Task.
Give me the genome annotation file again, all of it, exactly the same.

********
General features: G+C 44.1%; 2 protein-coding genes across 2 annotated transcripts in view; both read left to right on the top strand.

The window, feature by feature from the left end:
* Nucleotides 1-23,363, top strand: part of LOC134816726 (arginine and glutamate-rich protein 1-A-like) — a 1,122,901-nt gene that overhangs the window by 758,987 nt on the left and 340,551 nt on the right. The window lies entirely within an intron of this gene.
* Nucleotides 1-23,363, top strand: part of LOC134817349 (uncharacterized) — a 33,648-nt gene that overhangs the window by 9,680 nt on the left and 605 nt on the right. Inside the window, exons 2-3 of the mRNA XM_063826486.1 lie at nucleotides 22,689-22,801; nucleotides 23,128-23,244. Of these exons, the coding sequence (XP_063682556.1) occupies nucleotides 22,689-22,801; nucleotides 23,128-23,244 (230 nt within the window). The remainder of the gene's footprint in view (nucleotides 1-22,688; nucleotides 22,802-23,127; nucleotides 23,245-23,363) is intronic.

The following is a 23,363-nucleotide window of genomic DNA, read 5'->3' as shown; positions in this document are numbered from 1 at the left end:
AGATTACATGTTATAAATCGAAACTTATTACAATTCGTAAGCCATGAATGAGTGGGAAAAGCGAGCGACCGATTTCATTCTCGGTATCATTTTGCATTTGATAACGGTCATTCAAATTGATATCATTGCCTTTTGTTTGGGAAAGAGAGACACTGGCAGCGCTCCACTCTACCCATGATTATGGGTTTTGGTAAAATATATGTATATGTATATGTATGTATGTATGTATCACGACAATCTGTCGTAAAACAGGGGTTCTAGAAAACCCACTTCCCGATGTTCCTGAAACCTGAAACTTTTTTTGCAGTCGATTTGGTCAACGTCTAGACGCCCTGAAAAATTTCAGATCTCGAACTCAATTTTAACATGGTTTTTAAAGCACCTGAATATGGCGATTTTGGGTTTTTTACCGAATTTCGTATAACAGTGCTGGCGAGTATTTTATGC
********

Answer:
General features: G+C 44.1%; 2 protein-coding genes across 2 annotated transcripts in view; both read left to right on the top strand.

The window, feature by feature from the left end:
* Nucleotides 1-23,363, top strand: part of LOC134816726 (arginine and glutamate-rich protein 1-A-like) — a 1,122,901-nt gene that overhangs the window by 758,987 nt on the left and 340,551 nt on the right. The window lies entirely within an intron of this gene.
* Nucleotides 1-23,363, top strand: part of LOC134817349 (uncharacterized) — a 33,648-nt gene that overhangs the window by 9,680 nt on the left and 605 nt on the right. Inside the window, exons 2-3 of the mRNA XM_063826486.1 lie at nucleotides 22,689-22,801; nucleotides 23,128-23,244. Of these exons, the coding sequence (XP_063682556.1) occupies nucleotides 22,689-22,801; nucleotides 23,128-23,244 (230 nt within the window). The remainder of the gene's footprint in view (nucleotides 1-22,688; nucleotides 22,802-23,127; nucleotides 23,245-23,363) is intronic.

The following is a 23,363-nucleotide window of genomic DNA, read 5'->3' as shown; positions in this document are numbered from 1 at the left end:
AGATTACATGTTATAAATCGAAACTTATTACAATTCGTAAGCCATGAATGAGTGGGAAAAGCGAGCGACCGATTTCATTCTCGGTATCATTTTGCATTTGATAACGGTCATTCAAATTGATATCATTGCCTTTTGTTTGGGAAAGAGAGACACTGGCAGCGCTCCACTCTACCCATGATTATGGGTTTTGGTAAAATATATGTATATGTATATGTATGTATGTATGTATCACGACAATCTGTCGTAAAACAGGGGTTCTAGAAAACCCACTTCCCGATGTTCCTGAAACCTGAAACTTTTTTTGCAGTCGATTTGGTCAACGTCTAGACGCCCTGAAAAATTTCAGATCTCGAACTCAATTTTAACATGGTTTTTAAAGCACCTGAATATGGCGATTTTGGGTTTTTTACCGAATTTCGTATAACAGTGCTGGCGAGTATTTTATGC